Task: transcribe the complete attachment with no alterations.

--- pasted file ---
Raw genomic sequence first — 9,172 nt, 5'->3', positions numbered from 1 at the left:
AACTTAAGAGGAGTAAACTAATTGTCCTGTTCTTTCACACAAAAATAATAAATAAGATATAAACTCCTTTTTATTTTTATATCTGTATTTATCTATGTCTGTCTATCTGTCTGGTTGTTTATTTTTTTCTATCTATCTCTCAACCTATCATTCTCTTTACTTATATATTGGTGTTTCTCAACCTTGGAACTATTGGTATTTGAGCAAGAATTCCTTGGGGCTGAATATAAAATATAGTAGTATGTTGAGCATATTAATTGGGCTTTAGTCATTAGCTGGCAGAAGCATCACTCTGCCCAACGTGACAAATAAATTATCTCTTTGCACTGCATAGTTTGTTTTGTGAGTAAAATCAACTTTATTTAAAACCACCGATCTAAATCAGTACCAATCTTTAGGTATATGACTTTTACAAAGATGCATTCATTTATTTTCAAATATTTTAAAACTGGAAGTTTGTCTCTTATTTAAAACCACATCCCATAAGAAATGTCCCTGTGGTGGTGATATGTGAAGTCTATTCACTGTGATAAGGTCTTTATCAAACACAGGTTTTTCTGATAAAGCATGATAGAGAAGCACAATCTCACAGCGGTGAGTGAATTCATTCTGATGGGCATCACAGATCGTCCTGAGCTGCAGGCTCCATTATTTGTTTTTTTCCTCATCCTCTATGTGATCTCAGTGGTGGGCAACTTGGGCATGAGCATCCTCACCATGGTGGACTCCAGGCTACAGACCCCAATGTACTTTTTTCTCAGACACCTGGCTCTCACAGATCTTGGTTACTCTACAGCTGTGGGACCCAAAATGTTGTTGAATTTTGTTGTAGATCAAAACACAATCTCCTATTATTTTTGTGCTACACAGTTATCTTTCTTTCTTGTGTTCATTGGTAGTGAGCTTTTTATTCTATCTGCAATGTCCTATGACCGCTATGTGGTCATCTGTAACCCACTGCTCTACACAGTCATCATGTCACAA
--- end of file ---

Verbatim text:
Raw genomic sequence first — 9,172 nt, 5'->3', positions numbered from 1 at the left:
AACTTAAGAGGAGTAAACTAATTGTCCTGTTCTTTCACACAAAAATAATAAATAAGATATAAACTCCTTTTTATTTTTATATCTGTATTTATCTATGTCTGTCTATCTGTCTGGTTGTTTATTTTTTTCTATCTATCTCTCAACCTATCATTCTCTTTACTTATATATTGGTGTTTCTCAACCTTGGAACTATTGGTATTTGAGCAAGAATTCCTTGGGGCTGAATATAAAATATAGTAGTATGTTGAGCATATTAATTGGGCTTTAGTCATTAGCTGGCAGAAGCATCACTCTGCCCAACGTGACAAATAAATTATCTCTTTGCACTGCATAGTTTGTTTTGTGAGTAAAATCAACTTTATTTAAAACCACCGATCTAAATCAGTACCAATCTTTAGGTATATGACTTTTACAAAGATGCATTCATTTATTTTCAAATATTTTAAAACTGGAAGTTTGTCTCTTATTTAAAACCACATCCCATAAGAAATGTCCCTGTGGTGGTGATATGTGAAGTCTATTCACTGTGATAAGGTCTTTATCAAACACAGGTTTTTCTGATAAAGCATGATAGAGAAGCACAATCTCACAGCGGTGAGTGAATTCATTCTGATGGGCATCACAGATCGTCCTGAGCTGCAGGCTCCATTATTTGTTTTTTTCCTCATCCTCTATGTGATCTCAGTGGTGGGCAACTTGGGCATGAGCATCCTCACCATGGTGGACTCCAGGCTACAGACCCCAATGTACTTTTTTCTCAGACACCTGGCTCTCACAGATCTTGGTTACTCTACAGCTGTGGGACCCAAAATGTTGTTGAATTTTGTTGTAGATCAAAACACAATCTCCTATTATTTTTGTGCTACACAGTTATCTTTCTTTCTTGTGTTCATTGGTAGTGAGCTTTTTATTCTATCTGCAATGTCCTATGACCGCTATGTGGTCATCTGTAACCCACTGCTCTACACAGTCATCATGTCACAA